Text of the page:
Hello! I have writer’s block!
I don’t get writer’s block often, but when I do, it tends to be for a particular reason: it’s because I have stuff I want to write about but don’t know how. I have never – in my life – had too few things to say. It’s always the opposite problem.
I pick my blog topics based almost entirely on what I want to write that day. I’ve found if I fight my brain to follow hot trends or whatever, I end up not publishing anything.
Today I want to clear two writer neuroses at once by throwing out a bunch of loosely related essay tips I have with no overarching theme or purpose. I mean, except for the theme and purpose I just described…It’s good advice. You’ll like it.
1) The essay is about you
Part of my writer’s block journey is that I have 1,800 words of absolute garbage sitting in another file about why I think “show don’t tell” is bad advice. In general, I tend not to trust surface-level essay advice that you will find written five different places with any Google search.
Except for this idea. I sincerely believe that the fastest, easiest way to improve your essays is to make an active, consistent effort to make as much of every essay about yourself as possible. That can mean talking about what you did, how you felt, what someone or something meant to you, or anything else where you are the only thing that matters.
I think the “what someone or something meant to you” is where most students trip up. Other people can and should appear in your writing, but their entire existence in the essay is to better explain you. Compare these two opening paragraphs:
“My dad spent twenty years serving in the US Air Force as a pilot. He led bombing missions over Kuwait in the early 90s and was on Bill Clinton’s list of dignified airmen. But those medals cost him quite a bit. He was jumpy and quick to anger. He even hated flying on airplanes.”
“My dad’s 20 years in the Air Force played a major role in our relationship growing up. He would startle easily, so I had to be careful not to make loud noises when he was around. He also hated flying commercial airlines, so I spent a lot of summers in the back of our Buick playing chess with my brother while we drove for fifteen hours to a place we could have flown to in three.”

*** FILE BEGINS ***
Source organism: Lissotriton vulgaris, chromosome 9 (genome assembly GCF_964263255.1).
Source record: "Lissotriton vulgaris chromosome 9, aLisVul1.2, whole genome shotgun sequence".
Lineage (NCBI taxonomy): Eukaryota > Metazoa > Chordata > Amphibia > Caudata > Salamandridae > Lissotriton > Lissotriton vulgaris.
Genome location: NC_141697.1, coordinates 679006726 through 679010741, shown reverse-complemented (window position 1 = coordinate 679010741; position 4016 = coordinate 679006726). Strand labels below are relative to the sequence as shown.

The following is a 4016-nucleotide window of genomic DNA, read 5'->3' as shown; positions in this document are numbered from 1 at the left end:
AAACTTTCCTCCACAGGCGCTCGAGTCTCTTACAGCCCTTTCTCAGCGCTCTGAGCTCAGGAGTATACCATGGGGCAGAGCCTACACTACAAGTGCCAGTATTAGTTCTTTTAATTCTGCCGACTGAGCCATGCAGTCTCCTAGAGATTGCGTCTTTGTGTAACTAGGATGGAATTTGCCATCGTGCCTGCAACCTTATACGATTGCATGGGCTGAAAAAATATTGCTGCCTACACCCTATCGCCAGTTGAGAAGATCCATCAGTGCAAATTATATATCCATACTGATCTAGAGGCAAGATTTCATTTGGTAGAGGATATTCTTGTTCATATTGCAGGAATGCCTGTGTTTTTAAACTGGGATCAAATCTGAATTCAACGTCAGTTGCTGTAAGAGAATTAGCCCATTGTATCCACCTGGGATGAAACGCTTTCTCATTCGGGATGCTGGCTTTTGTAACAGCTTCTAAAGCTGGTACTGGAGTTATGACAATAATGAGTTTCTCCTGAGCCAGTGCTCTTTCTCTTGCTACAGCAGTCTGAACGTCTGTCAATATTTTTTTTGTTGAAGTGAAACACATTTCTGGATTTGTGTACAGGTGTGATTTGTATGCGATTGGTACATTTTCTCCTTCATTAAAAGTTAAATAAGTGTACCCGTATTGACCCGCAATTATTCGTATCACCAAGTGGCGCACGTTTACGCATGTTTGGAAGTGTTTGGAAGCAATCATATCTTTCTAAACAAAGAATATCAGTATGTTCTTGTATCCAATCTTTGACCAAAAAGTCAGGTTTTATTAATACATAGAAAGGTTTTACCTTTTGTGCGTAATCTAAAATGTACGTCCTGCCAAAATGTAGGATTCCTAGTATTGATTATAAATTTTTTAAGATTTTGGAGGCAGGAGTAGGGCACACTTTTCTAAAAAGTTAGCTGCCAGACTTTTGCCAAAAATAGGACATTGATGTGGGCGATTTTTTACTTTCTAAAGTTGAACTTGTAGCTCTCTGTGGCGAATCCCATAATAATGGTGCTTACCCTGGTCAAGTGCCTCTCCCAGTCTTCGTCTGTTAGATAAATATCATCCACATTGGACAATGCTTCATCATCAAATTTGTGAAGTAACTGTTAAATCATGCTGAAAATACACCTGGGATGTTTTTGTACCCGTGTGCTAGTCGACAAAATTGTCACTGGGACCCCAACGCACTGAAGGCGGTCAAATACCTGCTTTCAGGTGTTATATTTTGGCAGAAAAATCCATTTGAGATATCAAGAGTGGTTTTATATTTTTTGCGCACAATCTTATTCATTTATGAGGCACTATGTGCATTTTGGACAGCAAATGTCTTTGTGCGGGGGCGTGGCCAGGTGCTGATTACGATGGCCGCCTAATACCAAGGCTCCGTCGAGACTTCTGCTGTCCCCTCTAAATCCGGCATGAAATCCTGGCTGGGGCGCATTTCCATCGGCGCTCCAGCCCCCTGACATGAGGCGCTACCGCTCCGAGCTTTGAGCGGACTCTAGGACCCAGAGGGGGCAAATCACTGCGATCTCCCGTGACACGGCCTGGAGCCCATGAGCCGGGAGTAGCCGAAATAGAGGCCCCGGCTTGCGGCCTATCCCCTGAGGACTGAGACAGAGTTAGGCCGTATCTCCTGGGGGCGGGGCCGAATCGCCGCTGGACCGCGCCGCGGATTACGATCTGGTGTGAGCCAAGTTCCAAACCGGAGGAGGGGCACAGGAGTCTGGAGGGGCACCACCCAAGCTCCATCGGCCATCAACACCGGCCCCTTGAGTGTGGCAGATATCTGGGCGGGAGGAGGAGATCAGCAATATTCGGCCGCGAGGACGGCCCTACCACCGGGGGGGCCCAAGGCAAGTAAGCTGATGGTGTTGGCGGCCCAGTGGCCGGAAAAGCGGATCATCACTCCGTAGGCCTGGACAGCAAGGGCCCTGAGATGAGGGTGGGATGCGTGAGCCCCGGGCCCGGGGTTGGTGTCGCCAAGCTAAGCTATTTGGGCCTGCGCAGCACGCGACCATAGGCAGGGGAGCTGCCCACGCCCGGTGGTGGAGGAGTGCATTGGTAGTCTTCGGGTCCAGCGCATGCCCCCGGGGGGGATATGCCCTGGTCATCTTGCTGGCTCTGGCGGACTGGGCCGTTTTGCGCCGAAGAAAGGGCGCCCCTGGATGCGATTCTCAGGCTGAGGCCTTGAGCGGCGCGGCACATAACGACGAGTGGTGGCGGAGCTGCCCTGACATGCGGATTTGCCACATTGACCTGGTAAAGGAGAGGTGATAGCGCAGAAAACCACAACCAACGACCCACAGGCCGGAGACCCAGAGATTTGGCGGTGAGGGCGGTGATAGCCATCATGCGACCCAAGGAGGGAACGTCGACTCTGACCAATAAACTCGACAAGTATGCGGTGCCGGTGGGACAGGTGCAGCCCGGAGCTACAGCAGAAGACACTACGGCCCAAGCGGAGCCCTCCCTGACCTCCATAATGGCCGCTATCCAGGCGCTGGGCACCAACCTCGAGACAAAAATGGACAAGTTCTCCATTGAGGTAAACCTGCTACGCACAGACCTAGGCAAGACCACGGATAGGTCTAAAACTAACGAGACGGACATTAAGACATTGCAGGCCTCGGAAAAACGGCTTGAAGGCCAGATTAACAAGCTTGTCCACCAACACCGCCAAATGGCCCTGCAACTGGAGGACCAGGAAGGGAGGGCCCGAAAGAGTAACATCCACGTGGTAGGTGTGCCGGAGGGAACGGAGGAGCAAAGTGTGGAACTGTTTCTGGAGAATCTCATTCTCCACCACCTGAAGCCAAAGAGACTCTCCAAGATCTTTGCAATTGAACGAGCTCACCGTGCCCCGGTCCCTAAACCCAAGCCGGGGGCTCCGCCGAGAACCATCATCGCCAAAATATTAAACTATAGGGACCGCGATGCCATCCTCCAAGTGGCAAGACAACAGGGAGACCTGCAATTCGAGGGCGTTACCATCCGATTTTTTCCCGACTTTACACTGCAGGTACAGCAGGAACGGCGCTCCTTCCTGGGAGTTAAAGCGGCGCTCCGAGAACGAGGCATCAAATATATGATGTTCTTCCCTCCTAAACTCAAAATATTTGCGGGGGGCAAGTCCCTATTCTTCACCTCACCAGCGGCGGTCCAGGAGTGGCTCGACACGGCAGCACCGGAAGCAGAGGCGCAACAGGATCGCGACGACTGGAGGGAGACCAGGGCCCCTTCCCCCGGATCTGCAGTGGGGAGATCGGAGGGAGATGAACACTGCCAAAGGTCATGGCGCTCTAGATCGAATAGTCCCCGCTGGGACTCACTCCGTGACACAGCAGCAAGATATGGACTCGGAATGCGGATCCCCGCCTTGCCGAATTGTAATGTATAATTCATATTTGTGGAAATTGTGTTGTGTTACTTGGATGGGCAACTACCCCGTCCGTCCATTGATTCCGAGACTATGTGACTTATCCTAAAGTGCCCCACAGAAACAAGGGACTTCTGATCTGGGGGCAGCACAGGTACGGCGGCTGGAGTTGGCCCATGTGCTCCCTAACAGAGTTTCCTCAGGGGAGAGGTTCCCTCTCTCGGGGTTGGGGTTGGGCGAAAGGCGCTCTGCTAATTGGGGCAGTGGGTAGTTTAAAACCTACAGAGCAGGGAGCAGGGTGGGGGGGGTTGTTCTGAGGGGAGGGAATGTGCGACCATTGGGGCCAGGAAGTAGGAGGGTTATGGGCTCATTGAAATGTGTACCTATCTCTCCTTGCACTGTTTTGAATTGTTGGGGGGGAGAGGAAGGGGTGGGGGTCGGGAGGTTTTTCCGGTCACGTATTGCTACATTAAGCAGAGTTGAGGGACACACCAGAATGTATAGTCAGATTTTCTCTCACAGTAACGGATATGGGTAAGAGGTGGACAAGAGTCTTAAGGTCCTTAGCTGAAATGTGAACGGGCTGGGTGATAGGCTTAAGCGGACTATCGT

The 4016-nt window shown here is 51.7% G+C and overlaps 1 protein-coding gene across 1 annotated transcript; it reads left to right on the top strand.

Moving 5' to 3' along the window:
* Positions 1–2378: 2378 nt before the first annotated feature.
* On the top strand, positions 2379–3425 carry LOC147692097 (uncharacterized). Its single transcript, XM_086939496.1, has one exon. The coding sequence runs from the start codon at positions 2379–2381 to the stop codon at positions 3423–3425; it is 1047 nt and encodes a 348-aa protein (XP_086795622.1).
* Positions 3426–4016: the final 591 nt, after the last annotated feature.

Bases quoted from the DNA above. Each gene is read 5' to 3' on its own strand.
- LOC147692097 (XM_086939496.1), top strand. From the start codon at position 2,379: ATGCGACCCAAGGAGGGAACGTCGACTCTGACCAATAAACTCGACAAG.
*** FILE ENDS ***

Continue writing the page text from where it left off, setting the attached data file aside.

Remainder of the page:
I hope you see why I think two is the superior paragraph. In no way is dad reduced to a 2D caricature. He’s still the same guy, only now the content has shifted from him to what he meant to you.
This is by far my most common advice when I “take a quick look” at a lot of your finished work. The writing is good! The essay is fully functional! But much too much of your precious word space is wasted on things that Admissions Officers don’t care about. They’re not deciding on if your dad should get in. Or your bandmates. Or your favorite teacher. Or your cat. They’re deciding on you, so they need to know as much about you as humanly possible.
2) Don’t get lost in the sauce
Getting lost in the sauce is a term I use to describe wasting word-space on content that explains the specificities of your idea or project past the point that anyone cares. Most people who read your essays will be educated, writer/scholarly types like me. They likely won’t be professionals in the major you are applying to. In rare cases, you might have someone from the department looking at an engineering/CS supplemental, but they’re not that interested in details, either.
Usually, two sentences around the second paragraph are enough. Let’s say you’re writing about building a boxcar that can crash and not break an egg. You need to get out what you were trying to accomplish and how you planned to do so. So here it would be something like:
“The goal of the boxcar contest was to achieve the fastest downhill speeds possible while also keeping an egg inside “alive” after the car crashed into the bumper at the bottom. I planned to weave a rubberband pattern around the egg to secure it. I hoped to utilize a vector formula taught to me by my Physics teacher to minimize the impact on the egg itself.”
And then you’re off! It doesn’t matter how the contest was scored, or what wood you used, or how the vector formula worked, or if a vector formula is even a thing I don’t know science, or how many rubber bands you needed to buy, or any of that. Set the framework for the essay and then get to the part where you do it. In general, the details you want to write about are the actions you took to achieve your goal. The “how” more than the “what” or “why”. This is why I bring up the “Challenge” portion in my last piece. It’s an easy way to force you to write about what you dealt with and how you then make actionable choices to make things work out. The essay is about you.